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Davis, California

Thursday, May 23, 2024

Measure N passes with supermajority of votes from the primary election

Following the March ballot, the parcel tax to help fund Davis Joint Unified School District is here to stay 


By MATTHEW MCELDOWNEY — city@theaggie.org


The results for Measure N, a parcel tax of $768 a year, were confirmed as of March 21, 2024. The measure passed with 68.24% of the Davis community voting in favor of Measure N while 31.76% voted against this legislation.

Measure N meets the two-thirds supermajority threshold to be passed and will not need to be renewed in subsequent elections like previous measures. In this way, Measure N is a more permanent continuation of Measure H, both of which intend to help supplement state funding for extracurricular programs and teacher salaries in the Davis Joint Unified School District. 

Evan Jacobs, a volunteer with Yes4Students and an advocate for Measure N, expressed optimism for the longevity of DJUSD teachers, athletics and music programs.

“By not having to vote on this every four to eight years, we can give the school district more security and certainty in planning its budgets,” Jacobs said.

Funding provided by the parcel tax would account for around 10% of the budget for the district. Jacobs believes that this amount of resources left hanging in the air leaves the job security of the teachers in question. Seeing how this need for supplemental funding has remained consistent over the past 40 years, Jacobs said he doesn’t foresee any reason for the continuous renewal of this parcel tax, even more so in coming years.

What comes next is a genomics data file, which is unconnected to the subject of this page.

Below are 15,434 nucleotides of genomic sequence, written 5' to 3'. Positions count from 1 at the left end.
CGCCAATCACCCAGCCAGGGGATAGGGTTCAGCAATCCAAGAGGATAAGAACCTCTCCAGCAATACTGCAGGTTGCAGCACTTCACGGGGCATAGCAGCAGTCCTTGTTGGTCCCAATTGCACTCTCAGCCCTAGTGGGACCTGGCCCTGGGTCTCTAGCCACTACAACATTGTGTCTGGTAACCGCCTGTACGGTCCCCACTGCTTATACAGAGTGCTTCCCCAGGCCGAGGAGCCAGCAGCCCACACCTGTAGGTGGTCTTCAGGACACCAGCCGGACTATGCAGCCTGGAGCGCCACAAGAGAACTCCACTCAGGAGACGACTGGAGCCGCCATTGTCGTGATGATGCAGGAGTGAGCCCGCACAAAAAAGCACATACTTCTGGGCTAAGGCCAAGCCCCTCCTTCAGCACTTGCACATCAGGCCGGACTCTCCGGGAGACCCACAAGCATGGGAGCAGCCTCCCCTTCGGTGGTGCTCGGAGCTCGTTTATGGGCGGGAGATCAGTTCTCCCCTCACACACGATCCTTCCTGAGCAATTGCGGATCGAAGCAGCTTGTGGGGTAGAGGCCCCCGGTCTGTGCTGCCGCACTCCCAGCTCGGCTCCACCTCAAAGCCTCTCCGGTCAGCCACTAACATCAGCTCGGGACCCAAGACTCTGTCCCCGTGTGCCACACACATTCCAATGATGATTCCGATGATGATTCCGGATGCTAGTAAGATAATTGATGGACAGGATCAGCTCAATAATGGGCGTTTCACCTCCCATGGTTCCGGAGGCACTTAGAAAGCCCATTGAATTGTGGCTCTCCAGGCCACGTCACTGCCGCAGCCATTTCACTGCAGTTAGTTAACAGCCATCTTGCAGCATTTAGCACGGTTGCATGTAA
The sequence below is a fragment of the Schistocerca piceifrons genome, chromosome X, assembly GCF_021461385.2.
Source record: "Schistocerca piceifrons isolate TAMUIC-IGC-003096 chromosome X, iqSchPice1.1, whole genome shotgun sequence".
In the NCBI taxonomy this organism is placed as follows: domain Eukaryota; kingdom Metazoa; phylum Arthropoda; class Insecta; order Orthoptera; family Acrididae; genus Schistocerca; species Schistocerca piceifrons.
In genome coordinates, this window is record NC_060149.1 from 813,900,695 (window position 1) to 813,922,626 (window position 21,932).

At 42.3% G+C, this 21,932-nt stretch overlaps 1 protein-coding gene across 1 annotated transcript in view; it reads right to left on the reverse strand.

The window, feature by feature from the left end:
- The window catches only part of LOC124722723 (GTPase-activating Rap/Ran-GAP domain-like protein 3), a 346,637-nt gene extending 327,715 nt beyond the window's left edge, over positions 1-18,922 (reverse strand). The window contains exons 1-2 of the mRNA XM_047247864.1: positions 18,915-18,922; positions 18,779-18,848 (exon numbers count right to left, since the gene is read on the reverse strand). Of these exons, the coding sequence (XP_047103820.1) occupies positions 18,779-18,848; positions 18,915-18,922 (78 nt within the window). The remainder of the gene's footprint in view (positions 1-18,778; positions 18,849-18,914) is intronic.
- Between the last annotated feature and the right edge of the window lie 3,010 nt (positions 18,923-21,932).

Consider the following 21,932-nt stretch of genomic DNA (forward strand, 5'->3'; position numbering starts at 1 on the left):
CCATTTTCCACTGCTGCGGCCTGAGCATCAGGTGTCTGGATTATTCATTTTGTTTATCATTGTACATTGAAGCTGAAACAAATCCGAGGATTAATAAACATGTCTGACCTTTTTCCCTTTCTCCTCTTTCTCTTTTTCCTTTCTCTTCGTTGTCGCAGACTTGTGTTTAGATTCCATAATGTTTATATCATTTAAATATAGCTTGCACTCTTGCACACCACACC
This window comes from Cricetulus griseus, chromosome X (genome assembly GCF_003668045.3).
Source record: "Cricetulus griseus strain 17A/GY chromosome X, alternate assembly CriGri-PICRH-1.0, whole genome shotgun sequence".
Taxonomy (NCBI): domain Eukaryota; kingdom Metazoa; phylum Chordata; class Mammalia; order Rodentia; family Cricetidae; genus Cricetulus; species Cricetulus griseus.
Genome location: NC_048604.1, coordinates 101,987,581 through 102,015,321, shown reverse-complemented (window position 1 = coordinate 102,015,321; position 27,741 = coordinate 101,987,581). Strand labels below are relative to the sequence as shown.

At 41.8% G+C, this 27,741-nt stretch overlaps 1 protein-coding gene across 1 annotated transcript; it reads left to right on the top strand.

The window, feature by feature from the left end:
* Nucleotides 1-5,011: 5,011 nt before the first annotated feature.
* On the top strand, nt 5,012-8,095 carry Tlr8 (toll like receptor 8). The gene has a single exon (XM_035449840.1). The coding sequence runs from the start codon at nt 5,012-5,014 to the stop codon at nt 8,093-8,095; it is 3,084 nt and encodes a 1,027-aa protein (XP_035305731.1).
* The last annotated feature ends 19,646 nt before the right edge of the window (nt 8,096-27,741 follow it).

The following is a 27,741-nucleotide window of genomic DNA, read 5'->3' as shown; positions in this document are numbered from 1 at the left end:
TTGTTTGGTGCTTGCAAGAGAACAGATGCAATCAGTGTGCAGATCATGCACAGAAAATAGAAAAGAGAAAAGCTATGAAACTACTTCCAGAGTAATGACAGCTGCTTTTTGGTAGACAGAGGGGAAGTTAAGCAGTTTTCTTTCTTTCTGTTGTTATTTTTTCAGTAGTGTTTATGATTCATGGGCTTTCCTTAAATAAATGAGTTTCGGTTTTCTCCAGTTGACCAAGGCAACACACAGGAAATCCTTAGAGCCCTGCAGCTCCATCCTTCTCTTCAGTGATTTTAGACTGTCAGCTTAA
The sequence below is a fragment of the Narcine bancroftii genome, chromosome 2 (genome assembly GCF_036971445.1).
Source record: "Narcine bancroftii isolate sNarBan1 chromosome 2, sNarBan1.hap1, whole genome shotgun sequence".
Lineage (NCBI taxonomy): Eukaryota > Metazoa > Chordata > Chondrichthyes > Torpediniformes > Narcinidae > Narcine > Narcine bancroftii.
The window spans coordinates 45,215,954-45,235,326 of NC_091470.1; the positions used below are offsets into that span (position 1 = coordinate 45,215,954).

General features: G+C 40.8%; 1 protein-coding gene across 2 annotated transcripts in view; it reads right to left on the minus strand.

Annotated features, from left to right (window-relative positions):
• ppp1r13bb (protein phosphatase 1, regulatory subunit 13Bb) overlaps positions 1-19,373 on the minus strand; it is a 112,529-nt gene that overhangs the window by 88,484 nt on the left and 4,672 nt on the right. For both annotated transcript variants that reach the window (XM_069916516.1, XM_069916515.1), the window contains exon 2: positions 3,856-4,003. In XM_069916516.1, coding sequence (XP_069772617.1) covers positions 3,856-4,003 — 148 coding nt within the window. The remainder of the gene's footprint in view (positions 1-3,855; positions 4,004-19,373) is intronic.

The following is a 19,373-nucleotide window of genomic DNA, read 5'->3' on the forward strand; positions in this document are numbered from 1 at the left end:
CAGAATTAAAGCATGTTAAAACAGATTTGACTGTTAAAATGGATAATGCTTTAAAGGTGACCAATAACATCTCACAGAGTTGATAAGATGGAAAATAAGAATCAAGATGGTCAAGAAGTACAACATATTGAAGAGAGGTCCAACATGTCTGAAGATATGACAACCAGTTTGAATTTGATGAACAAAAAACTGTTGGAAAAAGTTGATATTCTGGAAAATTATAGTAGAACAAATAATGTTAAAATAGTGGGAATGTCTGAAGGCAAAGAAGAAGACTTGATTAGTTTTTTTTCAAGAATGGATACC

“The state has a really tough budget situation this year and across the state, school funding is going to be cut as a result,” Jacobs said.

Jacobs is concerned about the consequences that could arise if DJUSD were left to rely on this state funding. He believes that the way that teacher pay scales are calculated — based on certifications and seniority — means that rather than simply reducing individual pay, the district might be forced to lay off teachers qualified in instructing advanced placement or higher-level classes.

Jacobs also mentioned how the quality of DJUSD educators and programs make the city of Davis a more desirable place to raise families in. The property values for homeowners, the growth of the city and its local economy benefit from the pull of Davis schools and the families who for that very reason choose to settle down here. 

Thomas Randall Jr., treasurer for the NO PARCEL TAXES political action committee, was very skeptical of Measure N and had urged voters to express caution. 

“The economy is all out of balance right now but going to the citizens and wanting to tax more and more and more just creates a greater burden on the poor,” Randall Jr. said.

As the cost of living increases, Randall Jr. believes that exceptions from the parcel tax should be expanded for those on disability or welfare, on top of ones granted for seniors and those on fixed incomes. While the permanence of the measure could be seen as security, Randall Jr. feels as though this change could make it harder for voters to voice their concerns.

He also mentioned the concerns of parents like Beth Bourne, the Yolo County chapter chair of Moms for Liberty, who did not want to financially support an institution that teaches with alleged “anti-parent policies” or “gender-sexual ideology.”

Jacobs is more than satisfied with the results of the campaign and believes that it will benefit the Davis community in the long run. 

“It’s a wonderful result,” Jacobs said. “As a part of the campaign team, we have so much gratitude for the voters who chose to engage for or against, just being involved and active as a citizen is important.”


Written by: Matthew McEldowney — city@theaggie.org


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